The Washington PostDemocracy Dies in Darkness

Two Native American women are headed to Congress. This is why it matters.

Centuries ago, colonists demoted indigenous women from leadership roles. We’ve been fighting to get them back ever since.

Sharice Davids, a Kansas Democrat who was elected to a U.S. House seat, gives a victory speech to supporters at an election party in Olathe, Kan., on Nov. 6. (Colin E. Braley/AP)

History was made, twice over, in Tuesday’s midterm elections, when two Native American women won seats in the House of Representatives. Deb Haaland, a Laguna Pueblo from New Mexico, and Sharice Davids, a member of the Ho-Chunk Nation from Kansas, will be the first Native American women to serve in Congress.

Throughout Indian Country, as the interconnected community of Native Americans is affectionately known, indigenous people were overjoyed. On a night of many firsts (the first Muslim women were elected to Congress, and Davids is also the first openly gay person elected to represent Kansas), these victories were partly about representation. Native Americans were made citizens of this country only in 1924, and they weren’t afforded the right in some states to vote until 1948. “I never imagined a world where I would be represented by someone who looks like me,” Haaland said in her victory speech, to thundering cheers.

But this is about more than a marginalized group seeing its reflection in Congress. For Native American women, this is also about asserting their ancestral right to leadership in a society that has overlooked and undermined the power of indigenous women.

Native American women held tremendous power in pre-colonial, egalitarian societies across the Americas. Yet as a result of generations of colonialism, indigenous women have been made invisible, virtually written out of history and out of leadership by colonial officials.

In pre-colonial nations such as the Haudenosaunee Confederacy of the Northeast, clan mothers played central roles in ensuring balanced governance and were responsible for appointing tribal leaders and chiefs. The clan mothers often had the first and the last say, sometimes shaping decisions about whether the men went to war, and served as respected counselors for their clans and communities.

Among the Diné of the Southwest, a matrilineal nation, it was always the women who owned property, and clans were and still are passed down through the women’s lineage. As with the Haudenosaunee and many other tribal nations during the point of contact with early settlers, Diné women were simply not given the same deference as men when it came to recognition from the settler officials.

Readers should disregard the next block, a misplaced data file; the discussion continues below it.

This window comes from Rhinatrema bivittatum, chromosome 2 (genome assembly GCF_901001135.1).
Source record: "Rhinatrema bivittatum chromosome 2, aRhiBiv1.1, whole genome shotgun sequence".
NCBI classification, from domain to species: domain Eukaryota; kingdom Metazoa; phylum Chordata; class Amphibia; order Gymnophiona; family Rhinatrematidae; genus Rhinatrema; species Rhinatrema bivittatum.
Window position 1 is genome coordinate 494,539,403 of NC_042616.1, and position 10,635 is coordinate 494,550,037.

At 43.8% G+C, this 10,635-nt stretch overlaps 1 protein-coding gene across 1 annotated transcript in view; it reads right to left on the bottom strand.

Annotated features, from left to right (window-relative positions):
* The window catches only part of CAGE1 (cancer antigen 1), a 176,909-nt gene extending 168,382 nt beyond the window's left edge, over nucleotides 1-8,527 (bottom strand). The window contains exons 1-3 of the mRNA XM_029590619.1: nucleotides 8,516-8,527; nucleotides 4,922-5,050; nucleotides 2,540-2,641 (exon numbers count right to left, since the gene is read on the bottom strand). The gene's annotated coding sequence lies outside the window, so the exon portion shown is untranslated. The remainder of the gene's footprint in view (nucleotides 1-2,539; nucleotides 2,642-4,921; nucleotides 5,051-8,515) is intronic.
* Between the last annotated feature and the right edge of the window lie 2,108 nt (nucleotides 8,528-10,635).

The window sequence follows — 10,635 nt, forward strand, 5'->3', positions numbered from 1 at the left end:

Colonization fractured the delicate balance in many tribal nations, where women and men alike held valued roles in the community. Forced assimilation through federal government policies undermined the spiritual lifeways of indigenous people, who deeply valued feminine life sources, Mother Earth above all.

Men were designated heads of household by Indian agents in the early reservation era, and the convention of paternal last names helped replace any semblance of traditional gender balance in the home. Settlers also saw indigenous women virtually in the same manner that they perceived the land: there for the taking. Indigenous women have suffered generations of physical and sexual assaults at the hands of white men and colonial forces. Today, Native American women remain the most likely demographic to experience sexual and physical assault.

The historic wins of Davids and Haaland, and the many other victories for Native American women in elections nationwide (including Peggy Flanagan in Minnesota’s lieutenant governor race and Ruth Buffalo winning a seat in North Dakota’s House of Representatives), are indicative of a movement among indigenous people today to decolonize — including efforts to reclaim traditional philosophies and tribal languages and to rethink education in tribal schools — and reconnect to the strength of who we once were: nations with strong women, with gender equity and with women as valued leaders in the community.

Beyond gender, the wins of Davids and Haaland are significant for Native Americans. In my experience, many Native Americans struggle to trust fully in the American political system, because the federal government long eroded tribal sovereignty, stifled indigenous agency and created policies that disenfranchised tribal communities to the point of generational povertyand despair. More recently, legislation in North Dakota created obstacles for Native American voters in the state, adding voter suppression to the history of injustices.

In Albuquerque, Haaland spoke to some of those disparities. “Seventy years ago, Native Americans right here in New Mexico couldn’t vote,” she said. “I want to tell everyone in this room, people who have been under attack who deserve never to be erased: I see you, I’m listening.”

The ascent to political power is a final, formal recognition of the role of indigenous women. It reconnects Native voters to their peoples’ historic respect of all feminine life sources, including Mother Earth. Imagine the world that sort of reverence and balance will create.